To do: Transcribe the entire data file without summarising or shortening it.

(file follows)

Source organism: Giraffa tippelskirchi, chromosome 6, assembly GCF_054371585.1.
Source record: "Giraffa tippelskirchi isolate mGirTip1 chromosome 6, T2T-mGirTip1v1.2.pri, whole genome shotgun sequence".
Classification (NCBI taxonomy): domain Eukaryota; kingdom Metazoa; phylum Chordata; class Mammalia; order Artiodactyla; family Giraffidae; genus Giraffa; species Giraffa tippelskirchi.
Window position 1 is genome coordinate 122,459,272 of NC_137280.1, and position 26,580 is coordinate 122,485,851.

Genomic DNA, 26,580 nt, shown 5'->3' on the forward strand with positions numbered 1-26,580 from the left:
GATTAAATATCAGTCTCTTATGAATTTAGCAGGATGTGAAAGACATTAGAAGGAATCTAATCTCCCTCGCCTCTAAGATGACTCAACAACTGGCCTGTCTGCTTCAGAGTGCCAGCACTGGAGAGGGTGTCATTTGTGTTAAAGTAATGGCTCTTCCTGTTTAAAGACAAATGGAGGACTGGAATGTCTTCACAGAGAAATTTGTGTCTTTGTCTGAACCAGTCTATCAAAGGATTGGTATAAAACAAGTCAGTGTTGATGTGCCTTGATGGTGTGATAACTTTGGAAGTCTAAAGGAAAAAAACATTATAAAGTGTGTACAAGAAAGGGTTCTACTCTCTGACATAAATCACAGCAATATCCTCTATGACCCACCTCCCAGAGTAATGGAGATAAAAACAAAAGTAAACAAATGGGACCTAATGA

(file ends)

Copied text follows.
Source organism: Giraffa tippelskirchi, chromosome 6, assembly GCF_054371585.1.
Source record: "Giraffa tippelskirchi isolate mGirTip1 chromosome 6, T2T-mGirTip1v1.2.pri, whole genome shotgun sequence".
Classification (NCBI taxonomy): domain Eukaryota; kingdom Metazoa; phylum Chordata; class Mammalia; order Artiodactyla; family Giraffidae; genus Giraffa; species Giraffa tippelskirchi.
Window position 1 is genome coordinate 122,459,272 of NC_137280.1, and position 26,580 is coordinate 122,485,851.

Genomic DNA, 26,580 nt, shown 5'->3' on the forward strand with positions numbered 1-26,580 from the left:
GATTAAATATCAGTCTCTTATGAATTTAGCAGGATGTGAAAGACATTAGAAGGAATCTAATCTCCCTCGCCTCTAAGATGACTCAACAACTGGCCTGTCTGCTTCAGAGTGCCAGCACTGGAGAGGGTGTCATTTGTGTTAAAGTAATGGCTCTTCCTGTTTAAAGACAAATGGAGGACTGGAATGTCTTCACAGAGAAATTTGTGTCTTTGTCTGAACCAGTCTATCAAAGGATTGGTATAAAACAAGTCAGTGTTGATGTGCCTTGATGGTGTGATAACTTTGGAAGTCTAAAGGAAAAAAACATTATAAAGTGTGTACAAGAAAGGGTTCTACTCTCTGACATAAATCACAGCAATATCCTCTATGACCCACCTCCCAGAGTAATGGAGATAAAAACAAAAGTAAACAAATGGGACCTAATGA